Racks (toothed bar) allow the rotary motion of a spur gear to be converted into a straight-line motion of the rack.
While only rotary motions occur with conventional cylindrical gears, a rack can be used to generate a linear motion. In a rack, the teeth are no longer arranged on the circumference of a cylinder, but along a straight bar (toothed bar). The mating gear of a rack is always an cylindrical gear.
The rack can be considered as a unwinding of teeth from a cylindrical gear. In principle, the rack can also be regarded as a cylindrical gear with an infinitely large diameter. In this respect, the rack is only a limiting case of a cylindrical gear.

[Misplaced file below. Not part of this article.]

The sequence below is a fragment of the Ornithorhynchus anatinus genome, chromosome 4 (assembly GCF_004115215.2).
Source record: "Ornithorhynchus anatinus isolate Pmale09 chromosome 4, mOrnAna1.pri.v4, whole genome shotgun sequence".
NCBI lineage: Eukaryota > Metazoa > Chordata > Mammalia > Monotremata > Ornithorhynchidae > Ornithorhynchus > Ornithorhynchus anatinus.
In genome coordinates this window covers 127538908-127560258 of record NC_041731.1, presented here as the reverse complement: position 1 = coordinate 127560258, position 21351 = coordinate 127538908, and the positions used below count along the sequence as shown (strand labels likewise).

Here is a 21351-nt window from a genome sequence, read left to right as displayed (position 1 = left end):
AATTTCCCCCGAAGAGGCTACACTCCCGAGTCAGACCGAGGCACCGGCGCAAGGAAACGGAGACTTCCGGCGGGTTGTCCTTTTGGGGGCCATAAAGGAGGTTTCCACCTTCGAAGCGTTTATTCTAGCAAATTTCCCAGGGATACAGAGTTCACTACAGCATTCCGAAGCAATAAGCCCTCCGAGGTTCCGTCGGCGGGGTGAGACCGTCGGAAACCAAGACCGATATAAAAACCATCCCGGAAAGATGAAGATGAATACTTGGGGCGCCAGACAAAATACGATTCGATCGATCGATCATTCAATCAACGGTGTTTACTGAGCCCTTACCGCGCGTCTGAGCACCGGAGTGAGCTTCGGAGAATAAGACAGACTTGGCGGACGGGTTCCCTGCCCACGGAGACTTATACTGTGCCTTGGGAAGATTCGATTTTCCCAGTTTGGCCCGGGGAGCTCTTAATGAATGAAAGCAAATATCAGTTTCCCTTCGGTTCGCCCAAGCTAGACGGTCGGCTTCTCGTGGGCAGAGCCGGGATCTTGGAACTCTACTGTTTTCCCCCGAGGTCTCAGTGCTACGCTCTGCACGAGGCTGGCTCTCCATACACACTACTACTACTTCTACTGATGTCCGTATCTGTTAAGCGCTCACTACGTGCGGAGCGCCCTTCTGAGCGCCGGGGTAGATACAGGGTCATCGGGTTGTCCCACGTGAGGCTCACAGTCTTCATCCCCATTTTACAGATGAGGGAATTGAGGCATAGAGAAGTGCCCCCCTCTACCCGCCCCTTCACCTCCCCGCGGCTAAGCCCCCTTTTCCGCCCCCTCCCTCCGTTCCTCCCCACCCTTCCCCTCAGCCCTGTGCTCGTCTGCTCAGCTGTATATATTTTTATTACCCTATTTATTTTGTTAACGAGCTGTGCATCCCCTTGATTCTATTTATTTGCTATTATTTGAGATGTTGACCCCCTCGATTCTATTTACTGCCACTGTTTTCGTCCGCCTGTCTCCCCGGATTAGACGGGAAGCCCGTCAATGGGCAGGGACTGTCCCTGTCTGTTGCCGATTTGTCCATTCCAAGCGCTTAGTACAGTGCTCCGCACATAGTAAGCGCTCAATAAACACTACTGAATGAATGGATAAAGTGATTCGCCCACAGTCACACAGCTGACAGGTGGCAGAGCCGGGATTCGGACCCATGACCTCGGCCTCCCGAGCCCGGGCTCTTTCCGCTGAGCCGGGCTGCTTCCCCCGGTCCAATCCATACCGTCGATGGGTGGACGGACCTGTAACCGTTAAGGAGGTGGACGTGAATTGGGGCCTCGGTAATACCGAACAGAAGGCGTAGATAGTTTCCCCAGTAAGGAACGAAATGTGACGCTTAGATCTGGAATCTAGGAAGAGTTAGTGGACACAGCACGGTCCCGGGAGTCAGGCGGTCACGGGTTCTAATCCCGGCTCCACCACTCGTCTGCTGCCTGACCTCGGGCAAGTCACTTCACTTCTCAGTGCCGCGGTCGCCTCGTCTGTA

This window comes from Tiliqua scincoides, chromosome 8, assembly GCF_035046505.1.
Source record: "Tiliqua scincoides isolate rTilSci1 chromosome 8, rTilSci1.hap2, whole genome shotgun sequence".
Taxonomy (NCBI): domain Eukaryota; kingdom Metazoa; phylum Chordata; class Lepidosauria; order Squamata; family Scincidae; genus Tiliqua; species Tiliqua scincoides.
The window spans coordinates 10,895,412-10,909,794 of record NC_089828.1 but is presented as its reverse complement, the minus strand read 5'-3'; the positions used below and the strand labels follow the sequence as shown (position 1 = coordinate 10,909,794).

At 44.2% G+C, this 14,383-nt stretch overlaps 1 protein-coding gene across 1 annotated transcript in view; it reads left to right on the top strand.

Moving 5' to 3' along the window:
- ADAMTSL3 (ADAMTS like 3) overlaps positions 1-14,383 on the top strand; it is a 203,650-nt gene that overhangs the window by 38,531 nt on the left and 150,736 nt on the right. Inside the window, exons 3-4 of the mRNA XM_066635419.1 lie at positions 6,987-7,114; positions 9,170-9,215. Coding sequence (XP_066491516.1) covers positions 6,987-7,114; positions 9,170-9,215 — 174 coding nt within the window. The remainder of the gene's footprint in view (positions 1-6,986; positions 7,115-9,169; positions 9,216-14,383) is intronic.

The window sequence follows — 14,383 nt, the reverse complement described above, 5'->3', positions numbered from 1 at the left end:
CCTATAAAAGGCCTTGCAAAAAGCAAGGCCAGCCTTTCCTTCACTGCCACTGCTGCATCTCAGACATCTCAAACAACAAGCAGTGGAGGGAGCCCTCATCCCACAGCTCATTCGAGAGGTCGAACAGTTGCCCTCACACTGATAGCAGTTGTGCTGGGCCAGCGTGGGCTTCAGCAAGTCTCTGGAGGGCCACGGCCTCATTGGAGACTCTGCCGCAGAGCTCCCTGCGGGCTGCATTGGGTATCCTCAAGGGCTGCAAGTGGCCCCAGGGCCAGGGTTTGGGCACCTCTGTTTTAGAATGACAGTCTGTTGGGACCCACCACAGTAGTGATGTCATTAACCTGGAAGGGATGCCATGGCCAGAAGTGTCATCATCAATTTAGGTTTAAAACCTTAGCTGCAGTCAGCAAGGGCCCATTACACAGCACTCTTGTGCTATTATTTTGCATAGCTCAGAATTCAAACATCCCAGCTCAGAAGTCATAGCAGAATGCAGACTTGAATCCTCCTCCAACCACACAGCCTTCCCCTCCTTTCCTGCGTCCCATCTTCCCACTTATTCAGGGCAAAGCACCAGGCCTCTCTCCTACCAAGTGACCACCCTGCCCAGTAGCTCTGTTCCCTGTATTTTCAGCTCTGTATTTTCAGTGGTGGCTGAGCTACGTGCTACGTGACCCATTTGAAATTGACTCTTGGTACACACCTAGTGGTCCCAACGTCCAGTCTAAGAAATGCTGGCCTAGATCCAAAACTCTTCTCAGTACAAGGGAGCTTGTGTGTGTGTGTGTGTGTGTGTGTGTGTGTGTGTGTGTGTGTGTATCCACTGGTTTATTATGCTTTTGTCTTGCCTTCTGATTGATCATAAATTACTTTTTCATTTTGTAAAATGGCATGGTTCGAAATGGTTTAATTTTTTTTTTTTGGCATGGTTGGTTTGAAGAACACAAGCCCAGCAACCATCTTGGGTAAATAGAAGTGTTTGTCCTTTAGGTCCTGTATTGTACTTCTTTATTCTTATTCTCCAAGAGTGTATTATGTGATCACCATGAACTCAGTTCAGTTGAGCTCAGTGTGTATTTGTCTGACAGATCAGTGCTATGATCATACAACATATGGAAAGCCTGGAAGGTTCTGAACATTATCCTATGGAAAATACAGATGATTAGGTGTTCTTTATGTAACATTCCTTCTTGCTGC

While the tooth profile for involute gears is convex with an external toothing (external curvature) and concave with an internal toothing (internal curvature), racks have straight tooth flanks (no curvature).
A rack corresponds in principle to a cylindrical gear with an infinitely large diameter. Racks for involute gears have straight tooth profiles.
A transmission which converts a rotary motion into a linear motion by means of a cylindrical gear (called pinion) and a rack is also called a rack gear. Such rack drives are used, for example, in machine tools for moving machine slides.